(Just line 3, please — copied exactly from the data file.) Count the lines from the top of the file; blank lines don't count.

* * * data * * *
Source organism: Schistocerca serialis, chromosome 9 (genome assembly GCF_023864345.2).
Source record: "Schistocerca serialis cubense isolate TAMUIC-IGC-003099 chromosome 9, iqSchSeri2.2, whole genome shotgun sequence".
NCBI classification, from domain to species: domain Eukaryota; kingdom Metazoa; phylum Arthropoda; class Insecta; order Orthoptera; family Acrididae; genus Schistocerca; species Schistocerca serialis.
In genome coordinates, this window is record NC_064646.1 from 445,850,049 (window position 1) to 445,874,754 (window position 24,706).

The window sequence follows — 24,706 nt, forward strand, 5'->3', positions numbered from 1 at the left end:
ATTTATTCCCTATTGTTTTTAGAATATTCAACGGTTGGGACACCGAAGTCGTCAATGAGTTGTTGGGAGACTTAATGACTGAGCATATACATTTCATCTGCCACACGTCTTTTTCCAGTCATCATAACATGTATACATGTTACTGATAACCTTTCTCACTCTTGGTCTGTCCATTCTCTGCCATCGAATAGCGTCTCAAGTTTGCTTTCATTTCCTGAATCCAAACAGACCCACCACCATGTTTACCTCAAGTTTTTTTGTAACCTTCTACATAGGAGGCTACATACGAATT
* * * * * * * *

NCBI classification, from domain to species: domain Eukaryota; kingdom Metazoa; phylum Arthropoda; class Insecta; order Orthoptera; family Acrididae; genus Schistocerca; species Schistocerca serialis.